(Corrects name of consultant in fourth paragraph and name of firm in sixth in story that ran on May 24.)
May 24 (Bloomberg) -- Joshua Berkowitz, who started hedge- fund firm Woodbine Capital Advisors LP on the heels of producing a 121 percent gain as a trader for billionaire George Soros in 2008, is returning client money after failing to meet performance goals, a person briefed on the matter said.
The manager told clients in a letter yesterday that he will give back their capital at the end of the month, said the person, who asked not to be identified because the information is private. Todd Fogarty, a spokesman for New York-based Woodbine at Kekst & Co., declined to comment on the plans.
Berkowitz, 48, whose macro fund sought to profit from economic trends, said in the letter that his fund hadn’t produced the high returns that he had hoped to deliver, the person said. Woodbine, which Berkowitz started in 2008, has seen assets decline to about $400 million from a peak of $3 billion four years ago.
“They were the most disappointing fund that I had steered my clients to based on how he conveyed to me how he manages money and because of his reputation at that time,” said Vidak Radonjic of Beryl Consulting Group LLC in Jersey City, New Jersey. “He just wasn’t in tune with the markets.”
The hedge fund gained 15 percent from January 2009 through the end of last year, the person said. Macro hedge funds returned about 17 percent in the same period, according to data compiled by Bloomberg.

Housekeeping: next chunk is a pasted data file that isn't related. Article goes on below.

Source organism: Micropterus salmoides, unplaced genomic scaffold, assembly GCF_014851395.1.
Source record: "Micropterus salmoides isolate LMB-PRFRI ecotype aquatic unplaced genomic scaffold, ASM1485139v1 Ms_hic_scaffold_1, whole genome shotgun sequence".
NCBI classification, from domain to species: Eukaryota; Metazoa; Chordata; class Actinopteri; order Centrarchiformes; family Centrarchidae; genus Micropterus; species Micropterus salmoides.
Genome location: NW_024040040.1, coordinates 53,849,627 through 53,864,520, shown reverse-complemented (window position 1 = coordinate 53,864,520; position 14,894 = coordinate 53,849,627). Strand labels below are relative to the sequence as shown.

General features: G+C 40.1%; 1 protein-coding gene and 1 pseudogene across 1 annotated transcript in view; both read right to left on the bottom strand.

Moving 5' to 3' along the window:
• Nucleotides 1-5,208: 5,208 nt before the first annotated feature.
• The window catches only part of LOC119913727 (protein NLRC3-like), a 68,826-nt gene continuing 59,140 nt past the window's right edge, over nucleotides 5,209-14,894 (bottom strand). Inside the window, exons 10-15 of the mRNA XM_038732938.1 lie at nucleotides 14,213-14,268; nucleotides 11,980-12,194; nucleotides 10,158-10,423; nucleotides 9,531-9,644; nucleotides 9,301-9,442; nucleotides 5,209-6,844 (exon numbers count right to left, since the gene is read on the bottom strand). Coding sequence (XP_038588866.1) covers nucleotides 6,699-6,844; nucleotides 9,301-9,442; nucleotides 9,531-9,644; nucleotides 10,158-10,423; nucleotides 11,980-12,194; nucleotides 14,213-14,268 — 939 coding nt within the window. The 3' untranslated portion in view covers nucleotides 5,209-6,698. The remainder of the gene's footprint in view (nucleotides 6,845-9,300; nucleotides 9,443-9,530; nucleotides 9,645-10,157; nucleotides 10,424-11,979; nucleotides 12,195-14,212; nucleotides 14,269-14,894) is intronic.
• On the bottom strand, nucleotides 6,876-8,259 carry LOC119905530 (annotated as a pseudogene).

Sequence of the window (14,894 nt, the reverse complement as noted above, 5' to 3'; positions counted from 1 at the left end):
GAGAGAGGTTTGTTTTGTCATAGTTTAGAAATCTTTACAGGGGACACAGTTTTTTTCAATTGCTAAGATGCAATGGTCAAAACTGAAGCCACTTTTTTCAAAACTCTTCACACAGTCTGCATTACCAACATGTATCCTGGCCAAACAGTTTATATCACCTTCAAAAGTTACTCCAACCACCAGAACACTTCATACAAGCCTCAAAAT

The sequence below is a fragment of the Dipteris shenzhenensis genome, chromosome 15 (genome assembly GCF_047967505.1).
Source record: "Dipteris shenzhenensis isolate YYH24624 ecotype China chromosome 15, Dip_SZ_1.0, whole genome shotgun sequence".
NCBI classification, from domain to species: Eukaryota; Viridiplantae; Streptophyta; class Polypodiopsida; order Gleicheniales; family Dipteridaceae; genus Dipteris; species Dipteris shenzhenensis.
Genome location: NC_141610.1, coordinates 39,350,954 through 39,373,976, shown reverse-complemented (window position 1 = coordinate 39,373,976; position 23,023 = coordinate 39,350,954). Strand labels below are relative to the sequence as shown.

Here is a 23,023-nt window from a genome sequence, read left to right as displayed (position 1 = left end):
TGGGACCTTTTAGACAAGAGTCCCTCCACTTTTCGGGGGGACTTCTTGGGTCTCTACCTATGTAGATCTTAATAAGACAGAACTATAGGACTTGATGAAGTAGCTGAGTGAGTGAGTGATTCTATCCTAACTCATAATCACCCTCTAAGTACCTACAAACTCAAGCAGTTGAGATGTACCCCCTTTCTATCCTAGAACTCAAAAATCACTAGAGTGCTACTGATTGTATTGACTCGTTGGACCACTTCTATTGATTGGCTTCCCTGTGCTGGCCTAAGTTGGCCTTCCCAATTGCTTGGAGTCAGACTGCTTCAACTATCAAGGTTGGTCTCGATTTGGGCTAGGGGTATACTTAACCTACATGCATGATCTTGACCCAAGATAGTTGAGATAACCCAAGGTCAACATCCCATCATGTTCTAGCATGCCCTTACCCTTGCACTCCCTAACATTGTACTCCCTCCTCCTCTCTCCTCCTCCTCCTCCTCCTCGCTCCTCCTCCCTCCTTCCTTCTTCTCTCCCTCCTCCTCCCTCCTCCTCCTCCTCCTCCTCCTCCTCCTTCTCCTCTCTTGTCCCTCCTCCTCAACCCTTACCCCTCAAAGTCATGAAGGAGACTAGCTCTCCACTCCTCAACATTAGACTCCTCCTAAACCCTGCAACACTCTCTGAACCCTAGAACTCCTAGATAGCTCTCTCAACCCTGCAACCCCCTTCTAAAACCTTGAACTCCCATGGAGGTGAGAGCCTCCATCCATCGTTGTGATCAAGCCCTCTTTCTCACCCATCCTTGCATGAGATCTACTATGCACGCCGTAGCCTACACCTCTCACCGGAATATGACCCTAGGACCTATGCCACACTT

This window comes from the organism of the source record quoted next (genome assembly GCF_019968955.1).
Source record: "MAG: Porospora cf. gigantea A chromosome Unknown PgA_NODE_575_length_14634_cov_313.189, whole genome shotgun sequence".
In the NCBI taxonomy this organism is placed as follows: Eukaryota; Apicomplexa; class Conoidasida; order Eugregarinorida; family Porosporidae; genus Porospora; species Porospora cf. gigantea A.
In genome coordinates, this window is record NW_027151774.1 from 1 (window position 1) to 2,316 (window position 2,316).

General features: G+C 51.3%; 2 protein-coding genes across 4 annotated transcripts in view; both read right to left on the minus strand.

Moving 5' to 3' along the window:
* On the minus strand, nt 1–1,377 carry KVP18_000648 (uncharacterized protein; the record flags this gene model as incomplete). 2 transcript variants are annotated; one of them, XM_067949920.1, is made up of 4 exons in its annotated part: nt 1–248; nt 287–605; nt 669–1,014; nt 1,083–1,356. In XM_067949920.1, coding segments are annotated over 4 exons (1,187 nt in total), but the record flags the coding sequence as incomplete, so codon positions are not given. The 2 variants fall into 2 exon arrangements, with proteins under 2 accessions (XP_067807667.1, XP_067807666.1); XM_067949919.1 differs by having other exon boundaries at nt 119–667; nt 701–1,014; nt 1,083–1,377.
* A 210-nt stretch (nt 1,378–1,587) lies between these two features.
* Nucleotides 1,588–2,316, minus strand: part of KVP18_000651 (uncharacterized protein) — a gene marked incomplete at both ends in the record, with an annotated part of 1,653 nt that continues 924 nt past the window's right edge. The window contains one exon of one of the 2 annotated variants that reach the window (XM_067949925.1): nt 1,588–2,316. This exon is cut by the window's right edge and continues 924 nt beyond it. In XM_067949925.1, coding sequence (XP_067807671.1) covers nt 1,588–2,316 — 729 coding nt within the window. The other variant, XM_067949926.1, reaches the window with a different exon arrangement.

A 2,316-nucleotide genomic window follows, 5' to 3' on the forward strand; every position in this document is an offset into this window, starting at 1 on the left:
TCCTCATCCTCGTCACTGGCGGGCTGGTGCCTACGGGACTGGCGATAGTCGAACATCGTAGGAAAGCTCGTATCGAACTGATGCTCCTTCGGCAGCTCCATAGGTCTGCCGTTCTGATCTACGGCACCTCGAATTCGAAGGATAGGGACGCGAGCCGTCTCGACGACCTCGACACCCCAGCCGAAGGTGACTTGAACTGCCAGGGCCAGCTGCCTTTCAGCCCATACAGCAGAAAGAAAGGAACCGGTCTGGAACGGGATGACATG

Berkowitz had a 33 percent annualized return while at Soros’s hedge-fund firm Soros Fund Management LLC, where he worked from 2005 to 2008, and for the first seven months at Woodbine, according to the firm’s marketing documents.
The fund manager started trading at Woodbine in January 2009 with about $180 million after leaving Soros. He had previously worked at Steven A. Cohen’s SAC Capital Advisors LP and spent six years as a proprietary trader at Goldman Sachs Group Inc., according to the documents.
Woodbine said in a December letter that it was betting on Japanese equities, investing in financial and real estate stocks there. The Nikkei 225 Stock Average has lost 11 percent this year.
The firm also said it was betting on the dollar versus the yen, Canadian and Australian dollars and Turkish lira. The dollar has fallen about 3 percent against the yen.
Several other New York-based hedge-fund firms have shuttered in 2014. In January, Scout Capital Management LLC, the $6.7 billion firm run by James Crichton and Adam Weiss, said it was closing after 15 years following Weiss’s decision to step back from managing money for investors. The same month, Bob Karr’s $5.1 billion Joho Capital LLC said it was liquidating after 18 years so that Karr could focus on philanthropy.
About 296 hedge funds liquidated in the first quarter, the most since the first quarter of 2009, when there were 376, according to data from Hedge Fund Research Inc.